In Embodiment 10, because the second end of the first resin injection aperture 56 is closed, the resin material 50 that has been injected from the first end of the first resin injection aperture 56 flows into the resin pooling groove 32 f through the opening 57 and fills the resin pooling groove 32 f without being scattered at the second end of the first resin injection aperture 56.

Consequently, similar effects to those in Embodiment 9 above can also be achieved in Embodiment 10.

Moreover, a plurality of resin pooling grooves 32 f may also be disposed parallel to the thickness direction of the first magnet holder 30G, and the resin pooling groove 32 f may also be disposed so as to extend from the bottom surface of the first receiving groove 31 to lower ends of the side surfaces.

Moreover, in each of the above embodiments, explanations are given for automotive alternators, but the present invention is not limited to automotive alternators, and similar effects are also exhibited if the present invention is applied to other dynamoelectric machines such as automotive electric motors, automotive generator-motors, etc.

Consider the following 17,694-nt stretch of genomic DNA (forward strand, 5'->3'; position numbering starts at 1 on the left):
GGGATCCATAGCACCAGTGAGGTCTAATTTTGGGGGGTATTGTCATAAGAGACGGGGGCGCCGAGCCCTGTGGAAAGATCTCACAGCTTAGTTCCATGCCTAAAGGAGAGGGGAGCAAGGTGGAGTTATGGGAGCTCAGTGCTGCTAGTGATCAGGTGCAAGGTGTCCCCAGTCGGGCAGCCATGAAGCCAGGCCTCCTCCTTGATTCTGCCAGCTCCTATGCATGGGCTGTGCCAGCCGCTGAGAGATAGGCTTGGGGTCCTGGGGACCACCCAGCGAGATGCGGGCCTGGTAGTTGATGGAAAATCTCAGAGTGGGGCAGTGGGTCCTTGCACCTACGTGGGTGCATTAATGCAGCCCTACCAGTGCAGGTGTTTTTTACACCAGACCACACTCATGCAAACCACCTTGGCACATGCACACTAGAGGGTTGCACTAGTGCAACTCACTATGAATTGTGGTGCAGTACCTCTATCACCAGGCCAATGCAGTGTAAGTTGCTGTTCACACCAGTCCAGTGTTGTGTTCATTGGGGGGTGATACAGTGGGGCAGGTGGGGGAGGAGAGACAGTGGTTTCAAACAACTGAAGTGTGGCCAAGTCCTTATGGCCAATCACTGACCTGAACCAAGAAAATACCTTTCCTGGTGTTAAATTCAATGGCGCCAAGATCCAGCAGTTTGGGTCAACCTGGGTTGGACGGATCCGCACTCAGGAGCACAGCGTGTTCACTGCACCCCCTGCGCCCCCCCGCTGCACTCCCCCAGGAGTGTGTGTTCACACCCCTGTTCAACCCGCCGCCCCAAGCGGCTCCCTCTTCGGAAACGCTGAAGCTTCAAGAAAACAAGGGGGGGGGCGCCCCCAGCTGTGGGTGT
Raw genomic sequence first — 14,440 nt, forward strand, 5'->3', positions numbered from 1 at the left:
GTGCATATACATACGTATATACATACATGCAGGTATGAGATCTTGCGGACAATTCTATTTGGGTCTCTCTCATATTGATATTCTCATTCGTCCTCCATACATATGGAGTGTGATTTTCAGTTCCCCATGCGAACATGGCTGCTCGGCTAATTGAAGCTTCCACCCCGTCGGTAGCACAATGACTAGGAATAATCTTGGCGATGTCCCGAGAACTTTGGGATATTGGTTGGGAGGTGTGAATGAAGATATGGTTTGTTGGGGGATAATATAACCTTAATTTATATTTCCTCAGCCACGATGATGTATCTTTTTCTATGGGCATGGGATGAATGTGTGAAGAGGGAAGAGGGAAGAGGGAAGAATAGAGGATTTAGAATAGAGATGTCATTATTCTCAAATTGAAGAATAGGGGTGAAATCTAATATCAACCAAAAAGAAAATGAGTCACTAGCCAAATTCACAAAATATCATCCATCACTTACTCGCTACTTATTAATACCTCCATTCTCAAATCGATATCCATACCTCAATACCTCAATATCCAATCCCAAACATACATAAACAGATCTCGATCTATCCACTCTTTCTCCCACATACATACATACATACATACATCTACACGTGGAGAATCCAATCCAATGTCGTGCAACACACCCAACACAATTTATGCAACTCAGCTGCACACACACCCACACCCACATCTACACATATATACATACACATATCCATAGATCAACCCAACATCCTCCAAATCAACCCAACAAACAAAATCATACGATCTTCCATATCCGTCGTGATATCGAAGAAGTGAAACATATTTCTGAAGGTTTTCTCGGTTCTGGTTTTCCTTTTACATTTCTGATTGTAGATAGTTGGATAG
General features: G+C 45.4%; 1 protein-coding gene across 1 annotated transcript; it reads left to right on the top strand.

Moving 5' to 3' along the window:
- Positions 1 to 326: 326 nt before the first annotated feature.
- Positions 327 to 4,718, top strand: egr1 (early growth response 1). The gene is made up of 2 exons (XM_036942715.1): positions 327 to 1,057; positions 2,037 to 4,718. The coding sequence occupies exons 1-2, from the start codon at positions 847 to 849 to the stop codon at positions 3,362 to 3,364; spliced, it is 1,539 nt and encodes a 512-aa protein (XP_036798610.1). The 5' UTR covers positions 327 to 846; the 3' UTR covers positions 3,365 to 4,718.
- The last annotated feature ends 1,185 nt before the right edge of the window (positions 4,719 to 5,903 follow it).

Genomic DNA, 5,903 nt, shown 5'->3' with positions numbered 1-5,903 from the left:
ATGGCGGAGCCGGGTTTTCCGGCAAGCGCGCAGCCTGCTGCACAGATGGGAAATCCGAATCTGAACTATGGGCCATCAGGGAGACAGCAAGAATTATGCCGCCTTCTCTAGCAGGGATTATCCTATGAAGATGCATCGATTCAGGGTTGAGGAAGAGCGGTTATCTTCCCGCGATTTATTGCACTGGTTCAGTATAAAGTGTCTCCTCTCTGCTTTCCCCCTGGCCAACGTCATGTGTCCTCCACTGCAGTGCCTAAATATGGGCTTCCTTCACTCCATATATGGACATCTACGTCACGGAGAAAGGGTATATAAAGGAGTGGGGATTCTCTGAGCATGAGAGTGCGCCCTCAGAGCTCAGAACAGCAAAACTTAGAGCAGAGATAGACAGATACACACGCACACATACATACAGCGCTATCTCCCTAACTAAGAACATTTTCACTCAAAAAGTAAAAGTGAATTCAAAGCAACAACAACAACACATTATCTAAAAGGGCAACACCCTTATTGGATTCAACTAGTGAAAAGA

In each of the above embodiments, magnet holders are disposed in all of the trough portions, but magnet holders may also be disposed in selected trough portions. In that case, it is preferable to dispose the magnet holders in a well-balanced manner circumferentially. For example, magnet holders may also be disposed in all of the trough portions of the second pole core body while not disposing any magnet holders in the first pole core body, or magnet holders may also be disposed in every second trough portion in a circumferential direction in both the first and second pole core bodies. Although adopting this kind of configuration reduces output slightly compared to when the magnet holders are disposed in all of the trough portions, the number of parts can be reduced, enabling output to be increased using an inexpensive configuration.